Whole Foods Suffers From CEO’s Bizarre Behavior
Jim Prevor’s Perishable Pundit, July 13, 2007
It is very possible that John Mackey, CEO of Whole Foods, has now killed the merger the company has been seeking with Wild Oats.
As we mentioned here, we disagreed with the FTC’s decision to deny the merger, which Whole Foods has been challenging in court. We felt the FTC was misjudging the relevant market for organic and natural foods and thus assuming that the Whole Foods/Wild Oats combination would be anti competitive.
Supermarkets now sell organic and natural foods, and the share of the market held by Whole Foods and Wild Oats, even combined, is infinitesimal.
Now, however, John Mackey has broken the basic rule of executive management, which is don’t do or say anything that you would be embarrassed at seeing on the front page of The Wall Street Journal or The New York Times.
For seven years, John Mackey, the head of a publicly held company with a fiduciary responsibility to his shareholders and a legal obligation to disclose information to all investors at the same time, maintained a secret identity as “Rahodeb,” an anagram of his wife’s name.
He touted his stock, made stock price projections and bashed Wild Oats, talking down the stock Whole Foods was soon to try and buy up.
What do corporate governance experts have to say about all this? The media reports have been full of the same points. Here are a couple examples:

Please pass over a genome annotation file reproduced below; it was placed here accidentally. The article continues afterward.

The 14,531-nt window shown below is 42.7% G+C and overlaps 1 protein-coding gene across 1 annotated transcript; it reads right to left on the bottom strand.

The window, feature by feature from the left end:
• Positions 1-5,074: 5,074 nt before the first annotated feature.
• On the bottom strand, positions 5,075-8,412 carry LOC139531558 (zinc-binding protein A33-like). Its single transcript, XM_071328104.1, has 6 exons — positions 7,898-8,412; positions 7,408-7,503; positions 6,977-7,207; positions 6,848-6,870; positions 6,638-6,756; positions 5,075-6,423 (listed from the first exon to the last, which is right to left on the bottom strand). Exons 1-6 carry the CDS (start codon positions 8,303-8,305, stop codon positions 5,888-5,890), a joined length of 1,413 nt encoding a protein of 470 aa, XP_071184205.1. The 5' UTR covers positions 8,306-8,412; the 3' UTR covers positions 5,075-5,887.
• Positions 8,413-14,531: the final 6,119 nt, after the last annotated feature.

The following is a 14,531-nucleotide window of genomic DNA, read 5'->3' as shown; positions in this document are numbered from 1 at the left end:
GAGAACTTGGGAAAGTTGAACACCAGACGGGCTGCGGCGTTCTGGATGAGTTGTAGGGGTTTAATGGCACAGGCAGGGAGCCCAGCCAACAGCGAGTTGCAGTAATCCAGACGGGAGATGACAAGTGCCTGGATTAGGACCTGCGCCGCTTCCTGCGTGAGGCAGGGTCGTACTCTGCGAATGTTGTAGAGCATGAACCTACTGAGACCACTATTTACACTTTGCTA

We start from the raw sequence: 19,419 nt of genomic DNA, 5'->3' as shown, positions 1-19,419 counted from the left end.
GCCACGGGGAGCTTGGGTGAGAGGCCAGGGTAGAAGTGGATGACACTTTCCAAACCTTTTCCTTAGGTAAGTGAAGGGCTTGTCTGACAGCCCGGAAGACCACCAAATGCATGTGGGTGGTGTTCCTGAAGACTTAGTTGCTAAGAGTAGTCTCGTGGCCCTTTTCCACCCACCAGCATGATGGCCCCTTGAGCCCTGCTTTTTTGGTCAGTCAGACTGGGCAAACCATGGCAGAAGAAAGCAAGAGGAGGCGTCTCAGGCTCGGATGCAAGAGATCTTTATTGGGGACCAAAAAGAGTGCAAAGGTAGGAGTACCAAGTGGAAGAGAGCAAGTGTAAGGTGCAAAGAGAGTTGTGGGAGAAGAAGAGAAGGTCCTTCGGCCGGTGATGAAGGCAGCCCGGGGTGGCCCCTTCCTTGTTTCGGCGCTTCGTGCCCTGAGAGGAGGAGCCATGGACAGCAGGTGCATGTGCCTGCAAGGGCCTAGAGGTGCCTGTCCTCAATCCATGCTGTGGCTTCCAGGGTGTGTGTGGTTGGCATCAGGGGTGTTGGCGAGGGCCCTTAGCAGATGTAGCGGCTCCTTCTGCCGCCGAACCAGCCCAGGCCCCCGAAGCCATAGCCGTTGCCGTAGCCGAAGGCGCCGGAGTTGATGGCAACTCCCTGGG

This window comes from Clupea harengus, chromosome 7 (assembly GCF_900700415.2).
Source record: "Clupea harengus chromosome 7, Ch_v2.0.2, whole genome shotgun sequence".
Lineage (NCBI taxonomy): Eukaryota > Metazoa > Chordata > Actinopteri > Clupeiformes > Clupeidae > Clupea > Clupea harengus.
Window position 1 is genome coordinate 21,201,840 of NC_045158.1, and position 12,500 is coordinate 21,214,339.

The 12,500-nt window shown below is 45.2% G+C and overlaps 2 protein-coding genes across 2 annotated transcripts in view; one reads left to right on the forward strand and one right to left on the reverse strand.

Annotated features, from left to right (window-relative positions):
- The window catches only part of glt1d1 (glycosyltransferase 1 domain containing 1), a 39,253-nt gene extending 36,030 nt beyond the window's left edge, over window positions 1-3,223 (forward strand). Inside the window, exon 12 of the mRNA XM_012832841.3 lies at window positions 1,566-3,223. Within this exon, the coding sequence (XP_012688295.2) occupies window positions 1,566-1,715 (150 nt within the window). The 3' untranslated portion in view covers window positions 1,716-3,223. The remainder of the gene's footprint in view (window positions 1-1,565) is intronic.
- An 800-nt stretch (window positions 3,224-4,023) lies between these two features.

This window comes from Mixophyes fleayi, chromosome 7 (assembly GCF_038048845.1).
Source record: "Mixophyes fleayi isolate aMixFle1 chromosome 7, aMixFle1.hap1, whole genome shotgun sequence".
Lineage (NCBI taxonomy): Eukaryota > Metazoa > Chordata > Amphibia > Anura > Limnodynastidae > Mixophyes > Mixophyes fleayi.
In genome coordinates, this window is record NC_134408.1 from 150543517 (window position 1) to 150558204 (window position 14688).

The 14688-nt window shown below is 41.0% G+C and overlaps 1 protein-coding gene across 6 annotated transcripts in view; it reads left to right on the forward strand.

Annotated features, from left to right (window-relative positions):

Whole Foods Is Hot, Wild Oats a Dud — So said ‘Rahodeb’:
For an executive to use a pseudonym to praise his company and stock “isn’t per se unlawful, but it’s dicey,” said Harvey Pitt, a former Securities and Exchange Commission chairman. Told of the Mackey posts, Mr. Pitt said, “It’s clear that he is trying to influence people’s views and the stock price, and if anything is inaccurate or selectively disclosed he would indeed be violating the law." He added that "at a minimum, it’s bizarre and ill-advised, even if it isn’t illegal."
Online Dent to Whole Foods Reputation:
Charles Elson, a professor of corporate ethics at the University of Delaware, described Mr. Mackey’s behavior as “bizarre”.
He added: “A chatroom is not a forum for a CEO of a public company to discuss his business and the industry. I don’t think this is going to be viewed very positively by many people in the corporate community.”
This all came to the fore as a result of a document that was made public in the course of the Federal Trade Commission investigation of the Whole Foods/Wild Oats merger.
This will give the FTC an opportunity to kill the deal because it makes Whole Foods seem obsessive about Wild Oats. He didn’t post secretly about Kroger or Safeway — it was Wild Oats.
Beyond this deal, though, this revelation poses many challenges for Whole Foods.
First of all, this is the chain that has lived on its “holier than thou” pedigree. Yet it turns out that the founder and CEO is out there trying to manipulate the stock while keeping his role in doing it secret.
The wholesome nice place has a CEO out there trash-talking the CEO of its competitor.
The truth is that if the CEO of Kroger or Wal-Mart did this, their boards would fire them. If the CFO of Whole Foods did this, he would already be gone.
So far, John Mackay’s job seems safe, but the reputation of the company he built, much less so.